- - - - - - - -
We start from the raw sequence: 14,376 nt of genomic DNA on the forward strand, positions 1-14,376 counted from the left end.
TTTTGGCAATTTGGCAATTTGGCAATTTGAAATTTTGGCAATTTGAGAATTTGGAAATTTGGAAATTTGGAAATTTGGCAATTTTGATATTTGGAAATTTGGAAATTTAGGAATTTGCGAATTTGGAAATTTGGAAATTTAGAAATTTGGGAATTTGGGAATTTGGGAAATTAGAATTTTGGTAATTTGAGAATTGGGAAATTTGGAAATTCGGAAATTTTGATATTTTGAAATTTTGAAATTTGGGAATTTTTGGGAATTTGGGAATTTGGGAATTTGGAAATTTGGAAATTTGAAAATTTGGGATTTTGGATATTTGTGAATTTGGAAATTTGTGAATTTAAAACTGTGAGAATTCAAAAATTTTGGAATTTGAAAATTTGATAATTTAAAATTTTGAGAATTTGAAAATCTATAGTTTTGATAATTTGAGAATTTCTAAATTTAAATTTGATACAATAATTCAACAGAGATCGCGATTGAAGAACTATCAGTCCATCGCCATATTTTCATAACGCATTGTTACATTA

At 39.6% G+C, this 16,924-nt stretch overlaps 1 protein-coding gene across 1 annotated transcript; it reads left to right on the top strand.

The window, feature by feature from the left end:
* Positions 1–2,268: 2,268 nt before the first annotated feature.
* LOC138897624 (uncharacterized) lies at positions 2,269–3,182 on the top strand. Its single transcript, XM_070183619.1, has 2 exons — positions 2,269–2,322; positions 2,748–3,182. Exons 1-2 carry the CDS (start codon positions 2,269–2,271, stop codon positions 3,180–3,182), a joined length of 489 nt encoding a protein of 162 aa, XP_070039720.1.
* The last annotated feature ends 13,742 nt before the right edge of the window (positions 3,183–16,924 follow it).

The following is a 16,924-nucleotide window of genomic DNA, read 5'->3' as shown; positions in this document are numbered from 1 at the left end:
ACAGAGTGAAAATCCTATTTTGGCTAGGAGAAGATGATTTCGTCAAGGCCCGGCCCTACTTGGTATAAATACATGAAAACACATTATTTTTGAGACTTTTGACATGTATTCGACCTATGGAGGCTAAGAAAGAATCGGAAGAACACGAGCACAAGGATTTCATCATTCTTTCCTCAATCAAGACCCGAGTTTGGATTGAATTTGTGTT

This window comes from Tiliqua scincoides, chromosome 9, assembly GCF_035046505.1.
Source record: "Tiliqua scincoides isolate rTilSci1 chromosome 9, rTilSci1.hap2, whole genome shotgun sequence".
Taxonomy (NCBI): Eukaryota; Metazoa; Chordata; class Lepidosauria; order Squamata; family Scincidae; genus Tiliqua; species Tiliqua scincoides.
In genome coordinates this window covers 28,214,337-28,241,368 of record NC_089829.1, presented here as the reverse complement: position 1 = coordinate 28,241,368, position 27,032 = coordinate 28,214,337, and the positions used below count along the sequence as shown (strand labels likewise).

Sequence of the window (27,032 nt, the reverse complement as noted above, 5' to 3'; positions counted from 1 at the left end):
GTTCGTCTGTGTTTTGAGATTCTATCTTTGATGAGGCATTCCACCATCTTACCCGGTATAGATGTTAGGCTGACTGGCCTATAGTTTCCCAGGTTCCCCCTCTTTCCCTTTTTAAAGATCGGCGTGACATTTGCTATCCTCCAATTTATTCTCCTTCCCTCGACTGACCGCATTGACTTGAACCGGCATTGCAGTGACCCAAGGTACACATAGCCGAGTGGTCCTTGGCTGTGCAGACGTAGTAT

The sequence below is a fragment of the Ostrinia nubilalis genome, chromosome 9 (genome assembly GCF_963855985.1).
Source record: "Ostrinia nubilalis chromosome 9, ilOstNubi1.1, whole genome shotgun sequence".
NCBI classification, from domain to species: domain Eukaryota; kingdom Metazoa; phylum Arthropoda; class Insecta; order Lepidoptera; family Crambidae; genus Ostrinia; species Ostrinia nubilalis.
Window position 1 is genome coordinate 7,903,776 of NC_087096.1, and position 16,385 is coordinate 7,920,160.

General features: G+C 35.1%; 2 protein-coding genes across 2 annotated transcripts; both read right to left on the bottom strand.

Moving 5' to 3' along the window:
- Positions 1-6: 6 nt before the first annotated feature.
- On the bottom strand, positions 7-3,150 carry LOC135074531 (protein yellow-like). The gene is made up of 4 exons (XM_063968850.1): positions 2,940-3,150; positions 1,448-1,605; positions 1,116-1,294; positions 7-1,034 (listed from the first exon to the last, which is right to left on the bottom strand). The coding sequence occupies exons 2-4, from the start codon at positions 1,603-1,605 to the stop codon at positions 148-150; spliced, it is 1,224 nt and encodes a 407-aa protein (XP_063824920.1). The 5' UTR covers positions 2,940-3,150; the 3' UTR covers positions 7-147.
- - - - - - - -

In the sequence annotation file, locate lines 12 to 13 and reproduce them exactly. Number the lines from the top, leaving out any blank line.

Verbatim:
Taxonomy (NCBI): Eukaryota; Metazoa; Chordata; class Lepidosauria; order Squamata; family Scincidae; genus Tiliqua; species Tiliqua scincoides.
In genome coordinates this window covers 28,214,337-28,241,368 of record NC_089829.1, presented here as the reverse complement: position 1 = coordinate 28,241,368, position 27,032 = coordinate 28,214,337, and the positions used below count along the sequence as shown (strand labels likewise).